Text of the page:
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Tuesday, June 11, 2013

Intelligence Chief Says He Gave 'Least Untruthful' Answer To Congress On Spying When He Lied In March

By Susan Duclos

With the recent NSA scandal and the newly discovered Prism program which collected data on millions of Americans, from at least nine different tech firms including Microsoft, Yahoo, Google, Facebook, PalTalk, AOL, Skype, YouTube, Apple, as well as months of Verizon phone records on over a million of their customers, Director of National Intelligence James Clapper is now attempting to weasel out of his direct lie to Congress in March when denied that the National Security Agency was "collecting" any kind of data on Americans.

His reasoning goes from it being an "unfair" question to the semantics and technical meaning of the word collection.

Then Clapper claims that his answer to Congress in March was the "least untruthful" manner he could respond with.

Below is the exchange in the March hearing of the relevant Senate Intelligence Committee. Sen. Ron Wyden, D-Ore.—who has long warned about excessive government surveillance of Americans, though in veiled terms because the information is classified—had just one question for Clapper. The especially important parts are in bold.
Wyden: "And this is for you, Director Clapper, again on the surveillance front. And I hope we can do this in just a yes or no answer, because I know Sen. Feinstein wants to move on.
"Last summer the NSA director was at a conference and he was asked a question about the NSA surveillance of Americans. He replied, and I quote here, '... the story that we have millions or hundreds of millions of dossiers on people is completely false.'
"The reason I'm asking the question is, having served on the committee now for a dozen years, I don't really know what a dossier is in this context. So what I wanted to see is if you could give me a yes or no answer to the question: Does the NSA collect any type of data at all on millions or hundreds of millions of Americans?"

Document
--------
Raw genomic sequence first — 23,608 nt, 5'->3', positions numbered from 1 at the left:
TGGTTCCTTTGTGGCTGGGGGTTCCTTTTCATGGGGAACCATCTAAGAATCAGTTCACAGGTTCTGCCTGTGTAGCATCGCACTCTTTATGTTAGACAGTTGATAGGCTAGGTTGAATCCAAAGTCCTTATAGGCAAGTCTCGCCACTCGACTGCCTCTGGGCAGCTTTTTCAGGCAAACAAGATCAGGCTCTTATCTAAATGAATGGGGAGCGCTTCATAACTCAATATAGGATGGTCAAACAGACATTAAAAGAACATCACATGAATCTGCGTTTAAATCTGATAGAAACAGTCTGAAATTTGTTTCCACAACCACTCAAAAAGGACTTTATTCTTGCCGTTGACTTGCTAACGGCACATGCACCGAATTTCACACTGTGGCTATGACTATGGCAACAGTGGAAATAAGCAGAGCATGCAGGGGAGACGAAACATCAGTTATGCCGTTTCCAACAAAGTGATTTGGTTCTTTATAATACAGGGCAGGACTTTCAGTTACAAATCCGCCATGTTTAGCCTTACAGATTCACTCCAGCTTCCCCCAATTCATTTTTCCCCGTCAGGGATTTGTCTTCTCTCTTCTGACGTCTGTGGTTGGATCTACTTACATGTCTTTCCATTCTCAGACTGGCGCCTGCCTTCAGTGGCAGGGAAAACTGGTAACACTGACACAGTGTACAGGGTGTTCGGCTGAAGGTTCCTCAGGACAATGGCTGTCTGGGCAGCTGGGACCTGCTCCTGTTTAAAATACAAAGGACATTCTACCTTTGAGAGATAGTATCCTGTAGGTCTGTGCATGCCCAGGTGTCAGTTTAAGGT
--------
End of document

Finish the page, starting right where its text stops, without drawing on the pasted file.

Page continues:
Clapper: "No, sir."
Wyden: "It does not."
Clapper: "Not wittingly. There are cases where they could inadvertently perhaps collect, but not wittingly."
Wyden: "All right. Thank you. I'll have additional questions to give you in writing on that point, but I thank you for the answer."
On Sunday, NBC News' Andrea Mitchell pressed him on the NSA collection and on the exchange with Wyden.

Clapper suggested that the senator's question was unfair.

"As I said, I have great respect for Sen. Wyden. I thought, though in retrospect, I was asked [a] 'When are you going to stop beating your wife' kind of question, which is ... not answerable necessarily by a simple yes or no," Clapper said.

"So I responded in what I thought was the most truthful, or least untruthful, manner by saying 'no,'" Clapper said, indicating that he did not consider it "collection" unless government officials actually reviewed the content of the communications. The NSA program, regarding phone records, scoops up "metadata"—phone numbers called, duration of calls, location and the like.

[Watch the March testimony to Congress below]

Full Wake up America NSA scandal coverage found here.